JC: I think you’re a hybrid of Fran and Pauline Kael, and it surprises me you haven’t read much of Kael before because she really was (to some extent) an aficionado of pop and trash. So thorough and resolutely opinionated, her writing was very embodied, only I don’t think you’re as vindictive as she was! Her Mommie Dearest review was on point and her love for trashy De Palma movies like Dressed to Kill was the reason for my recent revisitation of his films. She loved David Lynch (“the first populist surrealist”), Robert Altman (“An Altman picture doesn’t have to be great to be pleasurable”), and Tarantino. She wasn’t wild about Tarkovsky (“for whom the whole universe was depressive”), but her tastes were unpredictable too.
Kael’s passion for film is on par with what books are for Lebowitz; she treats them like people and feels sadness when she sees books tossed in the trash. I wanted Lebowitz to talk more about the authors and books she loved and hated. Lebowitz is often too general in her statements and vague in interviews about why, for instance, she likes Scorsese movies. There’s just only so much you can get out of Fran’s speech that you want her to channel that energy in writing. Her observations about the art market are dutifully cynical, but it’s also an easy target, Robert Hughes wrote a lot on this in the 80s. Even when it comes to her own writing, she positions herself as the guest at the party. This is reiterated in the docuseries during the conversation with Toni Morrison:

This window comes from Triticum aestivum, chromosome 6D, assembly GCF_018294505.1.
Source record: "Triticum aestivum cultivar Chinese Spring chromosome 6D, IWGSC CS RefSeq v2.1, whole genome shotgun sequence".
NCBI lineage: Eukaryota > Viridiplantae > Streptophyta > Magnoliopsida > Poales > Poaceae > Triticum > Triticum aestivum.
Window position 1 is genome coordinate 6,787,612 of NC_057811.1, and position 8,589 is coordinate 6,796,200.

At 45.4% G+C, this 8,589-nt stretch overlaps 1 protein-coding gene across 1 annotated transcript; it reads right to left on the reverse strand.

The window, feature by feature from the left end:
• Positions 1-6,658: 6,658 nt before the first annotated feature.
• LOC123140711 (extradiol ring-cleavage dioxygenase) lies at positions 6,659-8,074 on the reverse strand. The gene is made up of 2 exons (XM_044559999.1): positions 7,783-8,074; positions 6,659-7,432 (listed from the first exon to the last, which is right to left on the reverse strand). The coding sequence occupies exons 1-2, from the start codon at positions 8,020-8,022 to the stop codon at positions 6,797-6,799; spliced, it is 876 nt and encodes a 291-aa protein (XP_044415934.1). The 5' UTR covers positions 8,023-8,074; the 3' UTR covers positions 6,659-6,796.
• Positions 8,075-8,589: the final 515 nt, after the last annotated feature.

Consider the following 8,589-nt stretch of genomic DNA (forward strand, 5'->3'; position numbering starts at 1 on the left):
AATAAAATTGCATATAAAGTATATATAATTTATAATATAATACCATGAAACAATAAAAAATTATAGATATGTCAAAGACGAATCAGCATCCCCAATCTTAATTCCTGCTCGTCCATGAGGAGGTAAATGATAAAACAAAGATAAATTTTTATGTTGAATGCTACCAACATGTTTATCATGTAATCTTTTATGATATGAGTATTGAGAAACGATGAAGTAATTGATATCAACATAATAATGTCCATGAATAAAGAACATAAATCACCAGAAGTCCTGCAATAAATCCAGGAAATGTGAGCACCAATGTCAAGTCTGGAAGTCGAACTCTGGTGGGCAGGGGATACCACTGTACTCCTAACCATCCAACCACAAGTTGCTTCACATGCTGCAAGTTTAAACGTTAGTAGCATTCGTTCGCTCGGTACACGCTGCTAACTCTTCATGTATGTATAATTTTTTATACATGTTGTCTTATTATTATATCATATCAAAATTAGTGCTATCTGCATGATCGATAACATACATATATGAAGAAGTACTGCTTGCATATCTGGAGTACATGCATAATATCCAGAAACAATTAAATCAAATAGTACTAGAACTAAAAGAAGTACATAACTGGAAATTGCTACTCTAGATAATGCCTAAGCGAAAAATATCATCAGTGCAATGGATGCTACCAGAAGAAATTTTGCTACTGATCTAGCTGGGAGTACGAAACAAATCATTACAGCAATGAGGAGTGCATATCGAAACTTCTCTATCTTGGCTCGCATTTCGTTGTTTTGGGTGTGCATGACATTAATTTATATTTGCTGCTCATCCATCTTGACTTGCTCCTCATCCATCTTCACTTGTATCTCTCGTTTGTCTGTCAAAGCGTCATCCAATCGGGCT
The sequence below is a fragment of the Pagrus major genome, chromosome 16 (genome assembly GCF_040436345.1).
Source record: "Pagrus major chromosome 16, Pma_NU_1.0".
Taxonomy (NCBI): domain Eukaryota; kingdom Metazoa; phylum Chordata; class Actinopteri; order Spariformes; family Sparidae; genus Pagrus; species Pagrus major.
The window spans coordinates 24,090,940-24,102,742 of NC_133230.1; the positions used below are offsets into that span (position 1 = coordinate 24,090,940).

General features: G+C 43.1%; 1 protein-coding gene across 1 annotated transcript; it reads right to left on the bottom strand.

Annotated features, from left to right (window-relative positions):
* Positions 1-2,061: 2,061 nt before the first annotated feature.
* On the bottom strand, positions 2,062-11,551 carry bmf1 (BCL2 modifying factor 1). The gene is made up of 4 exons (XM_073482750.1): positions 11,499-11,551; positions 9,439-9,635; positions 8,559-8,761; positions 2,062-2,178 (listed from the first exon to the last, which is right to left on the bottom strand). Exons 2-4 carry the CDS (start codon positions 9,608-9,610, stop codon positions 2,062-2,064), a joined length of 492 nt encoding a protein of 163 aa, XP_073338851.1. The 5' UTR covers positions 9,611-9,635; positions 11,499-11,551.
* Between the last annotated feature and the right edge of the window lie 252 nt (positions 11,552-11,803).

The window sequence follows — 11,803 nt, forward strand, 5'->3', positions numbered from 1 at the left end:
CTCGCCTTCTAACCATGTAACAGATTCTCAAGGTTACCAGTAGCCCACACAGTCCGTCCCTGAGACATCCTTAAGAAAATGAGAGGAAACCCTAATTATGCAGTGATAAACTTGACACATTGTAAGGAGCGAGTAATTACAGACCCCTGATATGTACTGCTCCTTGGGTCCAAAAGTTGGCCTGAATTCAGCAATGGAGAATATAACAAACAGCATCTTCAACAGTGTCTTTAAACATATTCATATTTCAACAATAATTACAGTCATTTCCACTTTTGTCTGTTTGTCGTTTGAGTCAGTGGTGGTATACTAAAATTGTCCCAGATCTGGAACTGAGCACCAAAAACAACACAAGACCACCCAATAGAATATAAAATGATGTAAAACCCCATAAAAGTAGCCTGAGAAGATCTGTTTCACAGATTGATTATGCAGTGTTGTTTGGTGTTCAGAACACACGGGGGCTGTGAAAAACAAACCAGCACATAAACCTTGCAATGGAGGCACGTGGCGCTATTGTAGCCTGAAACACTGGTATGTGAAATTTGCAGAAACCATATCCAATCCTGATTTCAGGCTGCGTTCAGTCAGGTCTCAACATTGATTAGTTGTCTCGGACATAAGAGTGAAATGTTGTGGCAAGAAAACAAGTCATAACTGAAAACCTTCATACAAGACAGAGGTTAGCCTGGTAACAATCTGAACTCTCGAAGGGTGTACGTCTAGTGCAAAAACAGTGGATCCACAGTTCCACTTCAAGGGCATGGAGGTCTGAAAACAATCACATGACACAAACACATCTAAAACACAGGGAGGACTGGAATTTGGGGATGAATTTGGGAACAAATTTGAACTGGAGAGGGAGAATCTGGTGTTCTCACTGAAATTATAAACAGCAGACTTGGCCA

“And she said, ‘Look, here’s a sentence where you say you—you should say we.’ I said, ‘Why?’ She said, ‘Because it invites the reader in.’ So I said, ‘I don’t want to invite the reader in. I’m not a hostess. I’m the prosecutor.’ And this is probably the biggest difference between me and Toni, as a human.”
Do you feel that way when you write?
EC: I don’t read many other critics at all, older or present critics. There are just too many lengthy biographies of cult leaders that I get all caught up in (currently reading Bare Faced Messiah about L. Ron Hubbard). I tend to like shocking tales of extreme behavior more than dry and cutting takes, but I do greatly appreciate those too.